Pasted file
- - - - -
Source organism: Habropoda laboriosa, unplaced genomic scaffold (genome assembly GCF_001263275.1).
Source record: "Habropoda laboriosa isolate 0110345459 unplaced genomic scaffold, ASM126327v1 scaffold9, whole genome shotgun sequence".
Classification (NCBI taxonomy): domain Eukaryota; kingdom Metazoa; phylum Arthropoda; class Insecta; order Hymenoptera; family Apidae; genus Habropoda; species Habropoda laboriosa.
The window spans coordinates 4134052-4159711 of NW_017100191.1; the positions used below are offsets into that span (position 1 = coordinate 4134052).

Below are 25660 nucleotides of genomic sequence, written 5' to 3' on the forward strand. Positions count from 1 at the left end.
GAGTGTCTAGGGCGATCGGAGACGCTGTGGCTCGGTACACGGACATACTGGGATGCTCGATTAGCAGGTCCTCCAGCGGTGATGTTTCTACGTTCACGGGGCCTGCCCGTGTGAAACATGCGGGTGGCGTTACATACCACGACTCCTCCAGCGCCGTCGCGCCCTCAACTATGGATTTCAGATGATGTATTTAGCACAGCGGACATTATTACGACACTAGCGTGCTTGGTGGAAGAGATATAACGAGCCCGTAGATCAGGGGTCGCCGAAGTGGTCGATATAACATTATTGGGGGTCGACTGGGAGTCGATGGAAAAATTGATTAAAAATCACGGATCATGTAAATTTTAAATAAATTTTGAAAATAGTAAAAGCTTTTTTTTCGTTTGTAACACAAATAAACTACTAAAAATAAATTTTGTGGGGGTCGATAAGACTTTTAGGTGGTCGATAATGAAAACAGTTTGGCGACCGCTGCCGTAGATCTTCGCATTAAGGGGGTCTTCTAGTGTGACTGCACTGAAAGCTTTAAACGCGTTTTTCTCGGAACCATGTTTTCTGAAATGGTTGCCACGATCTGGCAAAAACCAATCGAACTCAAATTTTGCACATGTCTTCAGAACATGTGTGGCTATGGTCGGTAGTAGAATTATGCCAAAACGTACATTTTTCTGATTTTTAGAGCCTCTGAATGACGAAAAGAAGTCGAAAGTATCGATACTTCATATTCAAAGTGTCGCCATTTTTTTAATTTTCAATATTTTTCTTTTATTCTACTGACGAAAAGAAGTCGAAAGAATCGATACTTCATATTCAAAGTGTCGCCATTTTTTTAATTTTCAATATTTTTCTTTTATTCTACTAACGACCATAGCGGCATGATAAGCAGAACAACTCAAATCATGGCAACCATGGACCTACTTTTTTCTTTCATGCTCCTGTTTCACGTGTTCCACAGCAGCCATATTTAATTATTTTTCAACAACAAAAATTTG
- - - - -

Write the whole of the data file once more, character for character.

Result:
Source organism: Habropoda laboriosa, unplaced genomic scaffold (genome assembly GCF_001263275.1).
Source record: "Habropoda laboriosa isolate 0110345459 unplaced genomic scaffold, ASM126327v1 scaffold9, whole genome shotgun sequence".
Classification (NCBI taxonomy): domain Eukaryota; kingdom Metazoa; phylum Arthropoda; class Insecta; order Hymenoptera; family Apidae; genus Habropoda; species Habropoda laboriosa.
The window spans coordinates 4134052-4159711 of NW_017100191.1; the positions used below are offsets into that span (position 1 = coordinate 4134052).

Below are 25660 nucleotides of genomic sequence, written 5' to 3' on the forward strand. Positions count from 1 at the left end.
GAGTGTCTAGGGCGATCGGAGACGCTGTGGCTCGGTACACGGACATACTGGGATGCTCGATTAGCAGGTCCTCCAGCGGTGATGTTTCTACGTTCACGGGGCCTGCCCGTGTGAAACATGCGGGTGGCGTTACATACCACGACTCCTCCAGCGCCGTCGCGCCCTCAACTATGGATTTCAGATGATGTATTTAGCACAGCGGACATTATTACGACACTAGCGTGCTTGGTGGAAGAGATATAACGAGCCCGTAGATCAGGGGTCGCCGAAGTGGTCGATATAACATTATTGGGGGTCGACTGGGAGTCGATGGAAAAATTGATTAAAAATCACGGATCATGTAAATTTTAAATAAATTTTGAAAATAGTAAAAGCTTTTTTTTCGTTTGTAACACAAATAAACTACTAAAAATAAATTTTGTGGGGGTCGATAAGACTTTTAGGTGGTCGATAATGAAAACAGTTTGGCGACCGCTGCCGTAGATCTTCGCATTAAGGGGGTCTTCTAGTGTGACTGCACTGAAAGCTTTAAACGCGTTTTTCTCGGAACCATGTTTTCTGAAATGGTTGCCACGATCTGGCAAAAACCAATCGAACTCAAATTTTGCACATGTCTTCAGAACATGTGTGGCTATGGTCGGTAGTAGAATTATGCCAAAACGTACATTTTTCTGATTTTTAGAGCCTCTGAATGACGAAAAGAAGTCGAAAGTATCGATACTTCATATTCAAAGTGTCGCCATTTTTTTAATTTTCAATATTTTTCTTTTATTCTACTGACGAAAAGAAGTCGAAAGAATCGATACTTCATATTCAAAGTGTCGCCATTTTTTTAATTTTCAATATTTTTCTTTTATTCTACTAACGACCATAGCGGCATGATAAGCAGAACAACTCAAATCATGGCAACCATGGACCTACTTTTTTCTTTCATGCTCCTGTTTCACGTGTTCCACAGCAGCCATATTTAATTATTTTTCAACAACAAAAATTTG